Breaking Down Daily Carb Intake For Diabetics

01 Feb 2020

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Diabetes is a chronic condition that currently affects over 400 million people worldwide and is the 5th cause of death throughout the world [1] When you are diagnosed with diabetes, the first order of things is usually to examine, analyze and revise your diet, specifically how many carbohydrates you’re getting daily. Maintaining good blood sugar control can help lower the risk of complications as diabetes affects the way the body processes sugar or carbohydrates [2].

Connection Between Carbs and Sugar

When you eat food, the carbohydrates in it are broken down into small units of glucose, which then enters the bloodstream. Following this, the pancreas reacts to the spike in blood sugar by releasing the hormone insulin. Insulin, in turn, allows the glucose to be from the bloodstream to enter the cells where it is then utilized as fuel for the body.

However, in diabetes, this system doesn’t work the way it is supposed to and you end up having either too high and too low blood sugar levels which can cause severe harm. In type 2 diabetes, the effectiveness of insulin is reduced and in type 1 diabetes, the insulin levels in the body are very low.

Whether you have type 1 type 2, it is important to pay close attention to the number of carbohydrates you consume every day. To figure out the right number of carbohydrates to eat per day can be confusing, so here’s a quick guide about the different types of carbs and how they affect your diabetes diet plan.

Understanding Carbs

Carbohydrates are clubbed into two main types based on their chemical makeup and what your body does with them – simple and complex. Simple carbohydrates have basic molecular makeup which requires minimal processing by the body before it hits your bloodstream. Whereas complex carbs have a more intricate molecular structure, so they take longer for your body to convert into sugar.

Eating carbohydrates affects your blood sugar more than other foods, which is why monitoring your carb intake daily is important. When people with diabetes eat foods high in carbs, their blood sugar levels can surge leading to serious health issues.

How Many Carbs To Have?

Various studies suggest that following a low-carb diet can help treat and manage diabetes [3]. Although our body’s daily calorie requirement depends on several factors such as age, activity levels, and gender, an average person with diabetes is usually prescribed a diet that derives 45% of calories from carbs [4]. This means that with a 1,600-2,000 calorie diet, you can consume about 45 to 60 grams of carbs per meal and 15 to 30 grams of carbs for a snack.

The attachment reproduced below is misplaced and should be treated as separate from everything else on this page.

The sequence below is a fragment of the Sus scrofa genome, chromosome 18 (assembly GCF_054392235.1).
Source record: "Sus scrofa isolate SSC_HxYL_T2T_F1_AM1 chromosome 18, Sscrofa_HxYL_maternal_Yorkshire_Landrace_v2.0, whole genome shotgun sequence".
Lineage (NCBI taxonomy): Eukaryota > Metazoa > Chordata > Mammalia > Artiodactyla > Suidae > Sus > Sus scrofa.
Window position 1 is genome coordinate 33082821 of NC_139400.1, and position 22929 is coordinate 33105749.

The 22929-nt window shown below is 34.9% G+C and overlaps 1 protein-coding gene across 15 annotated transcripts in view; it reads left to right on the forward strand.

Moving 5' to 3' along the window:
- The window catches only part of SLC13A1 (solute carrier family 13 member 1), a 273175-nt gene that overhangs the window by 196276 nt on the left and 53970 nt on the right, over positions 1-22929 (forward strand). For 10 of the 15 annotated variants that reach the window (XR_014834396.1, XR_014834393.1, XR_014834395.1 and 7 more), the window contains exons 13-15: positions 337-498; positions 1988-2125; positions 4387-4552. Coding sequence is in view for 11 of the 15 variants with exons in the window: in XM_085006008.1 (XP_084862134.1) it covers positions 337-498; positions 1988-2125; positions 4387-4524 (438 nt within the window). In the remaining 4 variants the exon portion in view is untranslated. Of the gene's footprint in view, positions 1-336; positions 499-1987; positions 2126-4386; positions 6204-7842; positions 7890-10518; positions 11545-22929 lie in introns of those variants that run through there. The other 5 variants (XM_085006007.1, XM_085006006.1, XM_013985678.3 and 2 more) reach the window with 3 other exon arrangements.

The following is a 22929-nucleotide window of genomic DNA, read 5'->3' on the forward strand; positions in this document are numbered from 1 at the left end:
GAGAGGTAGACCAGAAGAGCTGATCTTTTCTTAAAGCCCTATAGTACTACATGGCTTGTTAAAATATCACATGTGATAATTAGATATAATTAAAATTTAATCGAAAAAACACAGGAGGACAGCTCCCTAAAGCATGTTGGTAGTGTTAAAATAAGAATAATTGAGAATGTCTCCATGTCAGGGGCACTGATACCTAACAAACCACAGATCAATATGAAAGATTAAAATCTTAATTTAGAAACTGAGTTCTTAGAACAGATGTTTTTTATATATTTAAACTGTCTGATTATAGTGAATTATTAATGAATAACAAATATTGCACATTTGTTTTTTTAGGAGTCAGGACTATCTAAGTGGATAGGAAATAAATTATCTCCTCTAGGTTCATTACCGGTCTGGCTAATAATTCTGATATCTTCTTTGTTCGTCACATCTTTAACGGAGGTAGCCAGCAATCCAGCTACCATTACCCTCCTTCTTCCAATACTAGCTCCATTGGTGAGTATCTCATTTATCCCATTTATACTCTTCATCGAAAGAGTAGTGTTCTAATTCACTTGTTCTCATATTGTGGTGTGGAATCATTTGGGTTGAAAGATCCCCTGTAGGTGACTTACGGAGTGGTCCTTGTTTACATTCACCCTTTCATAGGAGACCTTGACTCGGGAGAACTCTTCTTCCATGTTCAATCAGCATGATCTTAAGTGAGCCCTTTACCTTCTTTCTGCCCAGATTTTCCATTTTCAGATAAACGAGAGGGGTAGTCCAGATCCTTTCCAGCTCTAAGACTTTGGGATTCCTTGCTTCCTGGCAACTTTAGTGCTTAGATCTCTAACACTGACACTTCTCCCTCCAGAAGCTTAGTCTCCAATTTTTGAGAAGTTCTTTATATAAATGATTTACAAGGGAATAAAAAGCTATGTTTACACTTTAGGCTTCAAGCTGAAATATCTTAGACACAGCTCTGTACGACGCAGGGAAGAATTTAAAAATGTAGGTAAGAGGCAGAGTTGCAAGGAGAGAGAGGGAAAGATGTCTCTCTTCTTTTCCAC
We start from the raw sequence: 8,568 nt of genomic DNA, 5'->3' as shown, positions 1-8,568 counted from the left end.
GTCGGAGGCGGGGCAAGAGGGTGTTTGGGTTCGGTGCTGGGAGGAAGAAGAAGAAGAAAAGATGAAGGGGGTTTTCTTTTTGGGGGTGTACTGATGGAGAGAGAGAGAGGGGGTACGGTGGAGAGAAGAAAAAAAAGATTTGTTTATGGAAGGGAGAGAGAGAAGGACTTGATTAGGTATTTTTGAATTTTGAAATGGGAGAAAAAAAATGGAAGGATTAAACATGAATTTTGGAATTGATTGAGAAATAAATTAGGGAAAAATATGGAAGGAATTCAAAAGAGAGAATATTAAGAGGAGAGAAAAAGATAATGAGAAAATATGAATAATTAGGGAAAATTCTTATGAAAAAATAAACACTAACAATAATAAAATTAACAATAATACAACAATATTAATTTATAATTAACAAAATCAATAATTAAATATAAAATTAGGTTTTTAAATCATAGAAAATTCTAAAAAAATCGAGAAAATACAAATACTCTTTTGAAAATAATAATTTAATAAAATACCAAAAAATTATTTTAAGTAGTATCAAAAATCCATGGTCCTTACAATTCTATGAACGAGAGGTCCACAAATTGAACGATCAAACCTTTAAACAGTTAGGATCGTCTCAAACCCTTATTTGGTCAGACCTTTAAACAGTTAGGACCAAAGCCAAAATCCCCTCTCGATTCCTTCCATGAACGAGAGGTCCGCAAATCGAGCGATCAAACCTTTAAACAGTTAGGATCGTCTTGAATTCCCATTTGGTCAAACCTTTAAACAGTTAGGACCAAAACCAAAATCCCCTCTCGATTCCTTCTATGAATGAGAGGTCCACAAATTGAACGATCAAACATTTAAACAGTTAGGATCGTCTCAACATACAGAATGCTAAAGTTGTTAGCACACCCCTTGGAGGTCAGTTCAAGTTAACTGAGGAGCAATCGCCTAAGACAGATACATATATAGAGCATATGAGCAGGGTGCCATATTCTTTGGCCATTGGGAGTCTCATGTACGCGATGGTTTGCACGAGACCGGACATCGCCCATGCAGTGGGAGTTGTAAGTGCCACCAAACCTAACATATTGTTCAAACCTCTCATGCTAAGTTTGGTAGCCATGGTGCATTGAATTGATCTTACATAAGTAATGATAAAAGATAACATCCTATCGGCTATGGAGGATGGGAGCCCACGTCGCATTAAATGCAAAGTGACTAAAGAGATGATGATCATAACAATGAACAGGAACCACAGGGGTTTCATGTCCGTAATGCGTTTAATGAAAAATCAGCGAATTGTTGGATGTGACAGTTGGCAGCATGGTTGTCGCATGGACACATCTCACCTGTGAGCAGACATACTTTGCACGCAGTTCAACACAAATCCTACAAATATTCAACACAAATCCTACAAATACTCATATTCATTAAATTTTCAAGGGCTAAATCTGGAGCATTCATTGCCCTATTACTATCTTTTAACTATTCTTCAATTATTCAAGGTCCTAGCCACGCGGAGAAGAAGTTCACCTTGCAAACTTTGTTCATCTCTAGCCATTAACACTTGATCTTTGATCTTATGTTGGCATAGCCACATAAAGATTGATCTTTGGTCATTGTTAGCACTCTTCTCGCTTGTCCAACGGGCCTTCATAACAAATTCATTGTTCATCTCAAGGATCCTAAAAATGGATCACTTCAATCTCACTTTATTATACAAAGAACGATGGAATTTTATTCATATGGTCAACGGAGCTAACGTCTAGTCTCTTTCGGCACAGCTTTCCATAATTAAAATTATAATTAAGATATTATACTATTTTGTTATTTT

With diabetes, the goal is to keep the blood sugar levels as steady as possible. For this, it is important to read food labels that tell us how many calories, carbohydrates, protein, and fat are in each serving.

Learning about serving sizes and portion control can help keep your food intake in check. Some people feel that eating 5 to 6 smaller meals all through the day keeps them from getting hungry and helps curb their cravings. Whereas, bigger meals can lead to a sudden spike in blood sugar levels.

In diabetes, when you eat is almost as important as what and how much you eat. For people suffering from diabetes, it is advisable to eat the same amount of carbohydrate at the same time every day as it helps keep your blood sugar levels in the normal range. If you don’t eat enough carbohydrates at the right time, your insulin dose can cause your blood sugar levels to drop. Whereas, if you eat too much carbohydrate at the wrong time, you might not have enough insulin in your body to keep your blood sugar levels in check.

However, before you make any drastic changes to your diet, it is important to consult your doctor or a dietician to figure out a meal plan that helps manage your diabetes.

References:

  1.     https://www.who.int/news-room/fact-sheets/detail/diabetes
  2.     https://www.ncbi.nlm.nih.gov/pmc/articles/PMC2014359/
  3.     https://www.ncbi.nlm.nih.gov/pmc/articles/PMC1325029/
  4.     https://www.ncbi.nlm.nih.gov/books/NBK279012/
  5.     https://www.ncbi.nlm.nih.gov/pubmed/19099589

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